Monday, December 18, 2017 

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Dr. Jeremy Grimshaw


Winner of the Dr. J. David Grimes Research Career Achievement Award (2009) at the Ottawa Hospital Research Institute


As a family practice resident in Newcastle Upon Tyne, England, Dr. Jeremy Grimshaw encountered many clinical guidelines. These were supposed to present the "gold standard" method for managing a given disease, using best evidence, but he always wondered whether they really incorporated all the evidence.

This became part of the focus of his PhD at the University of Aberdeen. Dr. Grimshaw found that clinical guidelines were often developed through fairly informal discussions among experts, and while these experts were very well-meaning, they didn't necessarily use thorough searches and statistical tools to support their conclusions, so sometimes they missed things. He also came to see guidelines as only part of a bigger effort to promote best use of evidence by physicians and other health care professionals. This became his major research effort: promoting the use of robust research findings in day-to-day clinical practice

In 1993, Dr. Grimshaw published a systematic review in the prestigious journal The Lancet. This review showed that when clinical guidelines were developed and introduced using a rigorous scientific process that took into account all available evidence, doctors recognized this and were more likely to follow the guidelines. Today that review is in the top one percent most-cited papers in all of medicine. It is considered a founding piece of the rapidly developing field of "knowledge translation", which aims to ensure that medical research evidence is appropriately translated into clinical practice.

In 1994, Dr. Grimshaw became a Program Director in the Health Services Research Unit at the University of Aberdeen, and then in 2001, he was recruited to the Ottawa Hospital Research Institute to lead the Clinical Epidemiology Program (CEP). During these years, he took the field of knowledge translation even further, using concepts from behavioural science and psychology to study how doctors make decisions, and how these can be influenced. One important finding was that when physicians failed to follow guidelines, it usually wasn't because they didn't know what to do, but because there were barriers in the system that made it difficult to do the right thing. Over the years, Dr. Grimshaw's research has led to widespread changes that have made patient care more effective and efficient around the world. Examples range from reducing the use of inappropriate lab testing among family physicians, to improving the management of chronic diseases like asthma and angina.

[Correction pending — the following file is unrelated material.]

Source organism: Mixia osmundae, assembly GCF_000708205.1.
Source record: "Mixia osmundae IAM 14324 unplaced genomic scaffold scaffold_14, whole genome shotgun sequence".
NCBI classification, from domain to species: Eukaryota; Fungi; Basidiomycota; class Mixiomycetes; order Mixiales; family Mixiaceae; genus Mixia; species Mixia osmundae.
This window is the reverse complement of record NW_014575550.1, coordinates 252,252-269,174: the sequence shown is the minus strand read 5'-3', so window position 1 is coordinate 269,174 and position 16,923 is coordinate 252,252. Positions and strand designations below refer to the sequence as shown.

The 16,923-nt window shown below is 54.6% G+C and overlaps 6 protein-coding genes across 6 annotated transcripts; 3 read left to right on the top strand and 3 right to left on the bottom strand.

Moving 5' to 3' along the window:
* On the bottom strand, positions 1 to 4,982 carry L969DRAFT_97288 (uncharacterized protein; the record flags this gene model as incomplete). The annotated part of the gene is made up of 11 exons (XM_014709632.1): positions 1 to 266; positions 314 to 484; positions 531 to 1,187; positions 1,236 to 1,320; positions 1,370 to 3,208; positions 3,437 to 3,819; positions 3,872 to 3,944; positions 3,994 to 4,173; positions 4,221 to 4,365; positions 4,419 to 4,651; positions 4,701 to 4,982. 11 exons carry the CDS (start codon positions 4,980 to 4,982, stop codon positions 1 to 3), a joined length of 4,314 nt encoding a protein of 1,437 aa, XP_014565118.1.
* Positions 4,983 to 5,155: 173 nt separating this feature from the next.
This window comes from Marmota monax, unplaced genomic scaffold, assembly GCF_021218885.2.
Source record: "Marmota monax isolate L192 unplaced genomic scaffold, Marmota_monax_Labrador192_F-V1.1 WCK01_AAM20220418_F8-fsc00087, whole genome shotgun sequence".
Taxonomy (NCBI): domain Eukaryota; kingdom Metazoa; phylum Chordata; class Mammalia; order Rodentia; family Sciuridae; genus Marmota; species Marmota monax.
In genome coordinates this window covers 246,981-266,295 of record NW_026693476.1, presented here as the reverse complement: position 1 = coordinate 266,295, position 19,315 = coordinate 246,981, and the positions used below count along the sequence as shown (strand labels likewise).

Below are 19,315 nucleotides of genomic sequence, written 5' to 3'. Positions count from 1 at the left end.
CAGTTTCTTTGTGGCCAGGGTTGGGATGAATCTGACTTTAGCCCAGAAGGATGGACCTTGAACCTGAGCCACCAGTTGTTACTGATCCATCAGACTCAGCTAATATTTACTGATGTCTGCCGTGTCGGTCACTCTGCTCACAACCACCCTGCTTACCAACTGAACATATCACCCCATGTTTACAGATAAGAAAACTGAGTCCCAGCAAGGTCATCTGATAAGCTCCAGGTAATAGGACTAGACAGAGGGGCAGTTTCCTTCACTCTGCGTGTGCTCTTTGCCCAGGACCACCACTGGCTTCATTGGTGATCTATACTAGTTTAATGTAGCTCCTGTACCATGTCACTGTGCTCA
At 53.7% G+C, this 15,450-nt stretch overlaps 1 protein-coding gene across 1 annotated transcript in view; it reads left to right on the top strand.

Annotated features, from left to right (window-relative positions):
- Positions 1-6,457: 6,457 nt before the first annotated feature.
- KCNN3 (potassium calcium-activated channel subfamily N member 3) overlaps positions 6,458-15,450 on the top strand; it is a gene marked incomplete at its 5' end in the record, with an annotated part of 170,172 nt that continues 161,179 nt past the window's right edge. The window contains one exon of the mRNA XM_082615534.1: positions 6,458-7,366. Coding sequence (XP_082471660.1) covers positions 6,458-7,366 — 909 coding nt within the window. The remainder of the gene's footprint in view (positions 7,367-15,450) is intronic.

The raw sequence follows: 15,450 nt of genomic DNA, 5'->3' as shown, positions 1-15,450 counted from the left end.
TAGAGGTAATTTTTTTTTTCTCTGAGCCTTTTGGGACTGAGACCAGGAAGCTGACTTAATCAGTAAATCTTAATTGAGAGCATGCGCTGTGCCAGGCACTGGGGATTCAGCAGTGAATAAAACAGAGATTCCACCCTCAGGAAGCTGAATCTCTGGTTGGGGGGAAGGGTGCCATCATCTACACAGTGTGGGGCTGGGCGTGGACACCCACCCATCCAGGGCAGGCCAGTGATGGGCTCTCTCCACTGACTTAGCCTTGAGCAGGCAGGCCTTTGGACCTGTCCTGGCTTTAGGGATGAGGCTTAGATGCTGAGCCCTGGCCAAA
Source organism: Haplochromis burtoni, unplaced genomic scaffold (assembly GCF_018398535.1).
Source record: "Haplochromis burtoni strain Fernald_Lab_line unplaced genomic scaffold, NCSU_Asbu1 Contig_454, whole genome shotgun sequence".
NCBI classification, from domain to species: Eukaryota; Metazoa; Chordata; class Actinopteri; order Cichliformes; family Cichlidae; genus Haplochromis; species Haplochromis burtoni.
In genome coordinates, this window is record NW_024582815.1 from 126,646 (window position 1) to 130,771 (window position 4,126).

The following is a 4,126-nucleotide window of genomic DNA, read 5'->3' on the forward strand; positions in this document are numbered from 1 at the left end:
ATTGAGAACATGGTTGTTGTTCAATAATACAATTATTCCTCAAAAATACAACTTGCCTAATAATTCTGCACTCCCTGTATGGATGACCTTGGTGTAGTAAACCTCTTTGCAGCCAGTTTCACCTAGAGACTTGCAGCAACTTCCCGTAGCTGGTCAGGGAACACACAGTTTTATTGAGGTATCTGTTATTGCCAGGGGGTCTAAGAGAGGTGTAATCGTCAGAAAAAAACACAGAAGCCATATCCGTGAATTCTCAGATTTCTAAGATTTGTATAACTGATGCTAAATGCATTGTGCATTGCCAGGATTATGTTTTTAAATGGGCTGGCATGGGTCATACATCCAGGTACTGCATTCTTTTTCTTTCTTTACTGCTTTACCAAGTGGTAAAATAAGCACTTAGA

After almost eight years under Dr. Grimshaw's leadership, OHRI's Clinical Epidemiology Program has grown to become nationally and internationally recognized as one of the top in its class, and Canada as a whole has become recognized as a leading country for knowledge translation research. This year, Dr. Grimshaw stepped down as Director of the Clinical Epidemiology Program, so that he can devote more time to his own research, and to leading the Knowledge Translation Canada Network and the Canadian Cochrane Network and Centre. He is also a full professor in the Faculty of Medicine and a principal scientist in the Institute of Population Health at the University of Ottawa. He has published more than 275 original peer-reviewed research papers, given nearly 400 presentations or posters, mentored 46 research trainees and received numerous awards.

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